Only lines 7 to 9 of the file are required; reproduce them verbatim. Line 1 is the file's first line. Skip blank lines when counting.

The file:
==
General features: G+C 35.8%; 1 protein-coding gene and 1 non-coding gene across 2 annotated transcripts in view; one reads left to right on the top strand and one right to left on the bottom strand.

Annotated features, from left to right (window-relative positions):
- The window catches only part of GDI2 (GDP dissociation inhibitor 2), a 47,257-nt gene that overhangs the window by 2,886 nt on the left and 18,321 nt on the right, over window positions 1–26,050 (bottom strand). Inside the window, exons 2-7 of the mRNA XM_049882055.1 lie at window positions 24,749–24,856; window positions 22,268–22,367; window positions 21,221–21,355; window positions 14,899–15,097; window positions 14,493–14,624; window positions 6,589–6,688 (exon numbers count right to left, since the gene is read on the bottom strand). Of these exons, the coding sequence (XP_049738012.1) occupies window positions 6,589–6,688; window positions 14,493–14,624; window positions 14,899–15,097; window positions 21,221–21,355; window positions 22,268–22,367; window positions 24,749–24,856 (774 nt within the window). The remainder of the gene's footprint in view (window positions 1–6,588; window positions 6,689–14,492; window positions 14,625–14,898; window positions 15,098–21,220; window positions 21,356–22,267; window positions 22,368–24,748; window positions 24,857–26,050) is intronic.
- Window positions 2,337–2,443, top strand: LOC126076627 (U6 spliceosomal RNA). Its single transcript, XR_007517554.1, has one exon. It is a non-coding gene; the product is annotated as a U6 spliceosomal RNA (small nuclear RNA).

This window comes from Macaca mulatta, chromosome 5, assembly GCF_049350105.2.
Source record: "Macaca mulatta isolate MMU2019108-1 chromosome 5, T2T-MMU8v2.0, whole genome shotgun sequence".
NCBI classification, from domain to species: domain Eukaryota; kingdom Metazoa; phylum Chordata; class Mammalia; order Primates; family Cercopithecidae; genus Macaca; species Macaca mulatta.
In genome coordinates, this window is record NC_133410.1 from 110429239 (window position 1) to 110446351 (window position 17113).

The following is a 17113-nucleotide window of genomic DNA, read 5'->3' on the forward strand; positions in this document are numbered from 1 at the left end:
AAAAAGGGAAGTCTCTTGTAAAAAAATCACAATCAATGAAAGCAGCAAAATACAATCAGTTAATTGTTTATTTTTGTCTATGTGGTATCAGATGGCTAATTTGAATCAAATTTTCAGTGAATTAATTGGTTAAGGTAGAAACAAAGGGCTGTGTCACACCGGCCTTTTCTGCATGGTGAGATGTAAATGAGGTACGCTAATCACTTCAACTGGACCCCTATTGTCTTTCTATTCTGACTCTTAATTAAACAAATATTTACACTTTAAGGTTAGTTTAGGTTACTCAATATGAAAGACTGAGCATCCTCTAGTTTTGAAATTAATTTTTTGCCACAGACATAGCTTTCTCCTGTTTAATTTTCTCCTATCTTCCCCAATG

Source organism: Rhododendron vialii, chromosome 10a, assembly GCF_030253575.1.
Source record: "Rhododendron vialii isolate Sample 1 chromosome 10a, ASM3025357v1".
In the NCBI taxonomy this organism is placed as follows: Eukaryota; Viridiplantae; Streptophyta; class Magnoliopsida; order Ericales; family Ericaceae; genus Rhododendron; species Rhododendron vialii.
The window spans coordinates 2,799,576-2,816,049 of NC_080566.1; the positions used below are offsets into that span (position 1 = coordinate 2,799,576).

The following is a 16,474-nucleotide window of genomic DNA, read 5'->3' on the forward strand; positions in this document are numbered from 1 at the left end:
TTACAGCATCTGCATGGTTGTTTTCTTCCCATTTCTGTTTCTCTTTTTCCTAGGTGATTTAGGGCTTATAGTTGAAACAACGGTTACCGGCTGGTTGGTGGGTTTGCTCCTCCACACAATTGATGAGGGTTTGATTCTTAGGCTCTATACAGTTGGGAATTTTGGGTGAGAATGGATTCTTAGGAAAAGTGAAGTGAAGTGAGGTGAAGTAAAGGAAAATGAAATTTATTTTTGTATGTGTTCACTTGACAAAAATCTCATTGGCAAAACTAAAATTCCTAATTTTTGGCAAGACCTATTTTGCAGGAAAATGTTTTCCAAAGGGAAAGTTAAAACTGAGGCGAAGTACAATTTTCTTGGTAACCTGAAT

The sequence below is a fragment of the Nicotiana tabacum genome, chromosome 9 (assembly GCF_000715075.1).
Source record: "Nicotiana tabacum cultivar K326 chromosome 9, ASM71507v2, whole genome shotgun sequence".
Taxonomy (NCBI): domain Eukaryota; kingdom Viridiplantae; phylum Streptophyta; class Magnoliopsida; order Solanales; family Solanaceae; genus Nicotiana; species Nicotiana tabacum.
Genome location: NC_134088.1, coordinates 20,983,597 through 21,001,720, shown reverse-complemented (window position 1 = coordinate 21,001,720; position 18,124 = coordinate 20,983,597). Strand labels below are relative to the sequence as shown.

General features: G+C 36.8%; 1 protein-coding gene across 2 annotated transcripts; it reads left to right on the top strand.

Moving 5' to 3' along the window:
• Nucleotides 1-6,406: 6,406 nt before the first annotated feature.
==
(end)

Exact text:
NCBI classification, from domain to species: domain Eukaryota; kingdom Metazoa; phylum Chordata; class Mammalia; order Primates; family Cercopithecidae; genus Macaca; species Macaca mulatta.
In genome coordinates, this window is record NC_133410.1 from 110429239 (window position 1) to 110446351 (window position 17113).

The following is a 17113-nucleotide window of genomic DNA, read 5'->3' on the forward strand; positions in this document are numbered from 1 at the left end: